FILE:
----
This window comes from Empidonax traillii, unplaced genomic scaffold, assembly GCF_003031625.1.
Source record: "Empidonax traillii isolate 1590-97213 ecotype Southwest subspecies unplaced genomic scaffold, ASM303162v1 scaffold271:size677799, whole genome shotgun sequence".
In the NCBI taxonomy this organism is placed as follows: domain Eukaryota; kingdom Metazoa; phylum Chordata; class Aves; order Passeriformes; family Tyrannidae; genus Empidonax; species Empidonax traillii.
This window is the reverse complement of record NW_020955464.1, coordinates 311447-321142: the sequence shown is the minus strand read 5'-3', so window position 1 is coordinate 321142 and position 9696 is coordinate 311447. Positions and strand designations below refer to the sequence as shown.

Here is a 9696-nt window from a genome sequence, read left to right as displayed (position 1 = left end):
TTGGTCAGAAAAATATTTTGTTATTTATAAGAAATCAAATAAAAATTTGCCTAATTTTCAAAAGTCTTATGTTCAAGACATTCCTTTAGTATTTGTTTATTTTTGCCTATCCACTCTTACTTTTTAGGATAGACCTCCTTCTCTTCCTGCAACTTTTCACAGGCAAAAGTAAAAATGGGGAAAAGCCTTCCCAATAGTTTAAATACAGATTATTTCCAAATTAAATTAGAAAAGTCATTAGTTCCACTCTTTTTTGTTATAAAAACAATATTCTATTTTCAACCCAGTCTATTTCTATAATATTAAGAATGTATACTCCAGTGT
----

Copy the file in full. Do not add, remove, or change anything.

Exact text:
This window comes from Empidonax traillii, unplaced genomic scaffold, assembly GCF_003031625.1.
Source record: "Empidonax traillii isolate 1590-97213 ecotype Southwest subspecies unplaced genomic scaffold, ASM303162v1 scaffold271:size677799, whole genome shotgun sequence".
In the NCBI taxonomy this organism is placed as follows: domain Eukaryota; kingdom Metazoa; phylum Chordata; class Aves; order Passeriformes; family Tyrannidae; genus Empidonax; species Empidonax traillii.
This window is the reverse complement of record NW_020955464.1, coordinates 311447-321142: the sequence shown is the minus strand read 5'-3', so window position 1 is coordinate 321142 and position 9696 is coordinate 311447. Positions and strand designations below refer to the sequence as shown.

Here is a 9696-nt window from a genome sequence, read left to right as displayed (position 1 = left end):
TTGGTCAGAAAAATATTTTGTTATTTATAAGAAATCAAATAAAAATTTGCCTAATTTTCAAAAGTCTTATGTTCAAGACATTCCTTTAGTATTTGTTTATTTTTGCCTATCCACTCTTACTTTTTAGGATAGACCTCCTTCTCTTCCTGCAACTTTTCACAGGCAAAAGTAAAAATGGGGAAAAGCCTTCCCAATAGTTTAAATACAGATTATTTCCAAATTAAATTAGAAAAGTCATTAGTTCCACTCTTTTTTGTTATAAAAACAATATTCTATTTTCAACCCAGTCTATTTCTATAATATTAAGAATGTATACTCCAGTGT